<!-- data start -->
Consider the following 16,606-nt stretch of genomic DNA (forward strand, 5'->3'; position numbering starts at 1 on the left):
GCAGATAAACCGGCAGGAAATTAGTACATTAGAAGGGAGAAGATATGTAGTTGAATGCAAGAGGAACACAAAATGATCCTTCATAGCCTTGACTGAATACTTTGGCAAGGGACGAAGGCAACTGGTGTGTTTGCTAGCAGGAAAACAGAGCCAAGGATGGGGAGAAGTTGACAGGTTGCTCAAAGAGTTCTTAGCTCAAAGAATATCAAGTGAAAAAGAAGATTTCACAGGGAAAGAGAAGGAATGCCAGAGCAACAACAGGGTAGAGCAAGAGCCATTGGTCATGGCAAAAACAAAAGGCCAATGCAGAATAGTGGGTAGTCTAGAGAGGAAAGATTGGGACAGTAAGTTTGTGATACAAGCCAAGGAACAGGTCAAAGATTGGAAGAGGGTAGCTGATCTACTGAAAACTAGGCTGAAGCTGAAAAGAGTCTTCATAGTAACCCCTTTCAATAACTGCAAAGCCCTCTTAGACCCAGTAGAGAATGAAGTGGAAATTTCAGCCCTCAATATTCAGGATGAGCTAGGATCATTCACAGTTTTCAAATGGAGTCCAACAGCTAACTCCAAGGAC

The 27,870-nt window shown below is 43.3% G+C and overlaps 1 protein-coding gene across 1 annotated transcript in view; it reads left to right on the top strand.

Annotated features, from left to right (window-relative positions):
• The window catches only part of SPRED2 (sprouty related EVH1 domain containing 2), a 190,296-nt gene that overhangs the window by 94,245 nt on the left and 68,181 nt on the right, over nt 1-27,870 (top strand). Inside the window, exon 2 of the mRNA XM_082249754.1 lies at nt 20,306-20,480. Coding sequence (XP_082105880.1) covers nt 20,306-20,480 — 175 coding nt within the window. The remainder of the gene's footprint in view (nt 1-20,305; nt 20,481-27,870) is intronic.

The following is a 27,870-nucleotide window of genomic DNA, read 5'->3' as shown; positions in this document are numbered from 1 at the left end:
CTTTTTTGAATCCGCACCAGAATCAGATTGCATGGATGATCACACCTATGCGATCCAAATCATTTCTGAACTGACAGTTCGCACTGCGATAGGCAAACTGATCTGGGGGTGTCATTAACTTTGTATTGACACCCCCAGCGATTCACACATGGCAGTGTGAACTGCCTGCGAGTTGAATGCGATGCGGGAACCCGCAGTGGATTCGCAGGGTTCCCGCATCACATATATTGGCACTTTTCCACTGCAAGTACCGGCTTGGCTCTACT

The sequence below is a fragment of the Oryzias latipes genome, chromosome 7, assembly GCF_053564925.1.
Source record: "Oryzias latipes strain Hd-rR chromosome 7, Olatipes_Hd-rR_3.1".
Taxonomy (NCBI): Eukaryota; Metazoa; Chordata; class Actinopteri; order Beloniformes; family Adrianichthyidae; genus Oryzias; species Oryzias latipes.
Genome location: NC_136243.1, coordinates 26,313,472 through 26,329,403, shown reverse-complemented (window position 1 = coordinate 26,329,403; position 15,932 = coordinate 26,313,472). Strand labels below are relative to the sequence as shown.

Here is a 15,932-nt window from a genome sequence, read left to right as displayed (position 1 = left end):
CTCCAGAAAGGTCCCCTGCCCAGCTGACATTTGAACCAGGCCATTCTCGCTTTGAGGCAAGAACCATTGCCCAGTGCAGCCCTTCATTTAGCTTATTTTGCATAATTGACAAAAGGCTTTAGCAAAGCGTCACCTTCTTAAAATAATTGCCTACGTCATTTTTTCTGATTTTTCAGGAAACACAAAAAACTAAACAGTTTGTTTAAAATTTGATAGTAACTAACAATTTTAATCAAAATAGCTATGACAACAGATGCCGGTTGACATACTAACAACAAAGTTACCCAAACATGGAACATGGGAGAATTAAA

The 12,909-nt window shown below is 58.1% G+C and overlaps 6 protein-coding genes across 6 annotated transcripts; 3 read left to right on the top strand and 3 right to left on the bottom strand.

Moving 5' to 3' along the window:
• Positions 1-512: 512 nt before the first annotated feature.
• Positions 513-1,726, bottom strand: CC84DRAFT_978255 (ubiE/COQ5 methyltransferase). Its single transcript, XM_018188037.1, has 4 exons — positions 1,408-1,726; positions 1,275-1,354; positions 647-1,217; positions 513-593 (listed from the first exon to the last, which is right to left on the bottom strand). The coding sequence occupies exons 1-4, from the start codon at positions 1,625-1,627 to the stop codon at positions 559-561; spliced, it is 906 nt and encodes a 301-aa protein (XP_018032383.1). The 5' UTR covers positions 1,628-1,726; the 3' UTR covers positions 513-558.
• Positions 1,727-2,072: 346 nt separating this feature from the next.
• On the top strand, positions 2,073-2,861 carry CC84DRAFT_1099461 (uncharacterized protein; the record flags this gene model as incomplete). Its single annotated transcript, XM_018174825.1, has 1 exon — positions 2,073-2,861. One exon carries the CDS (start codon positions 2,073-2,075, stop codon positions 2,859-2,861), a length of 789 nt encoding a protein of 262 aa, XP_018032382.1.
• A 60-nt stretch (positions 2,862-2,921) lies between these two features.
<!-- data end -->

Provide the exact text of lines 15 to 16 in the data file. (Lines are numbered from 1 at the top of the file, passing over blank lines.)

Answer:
Moving 5' to 3' along the window:
• Positions 1-512: 512 nt before the first annotated feature.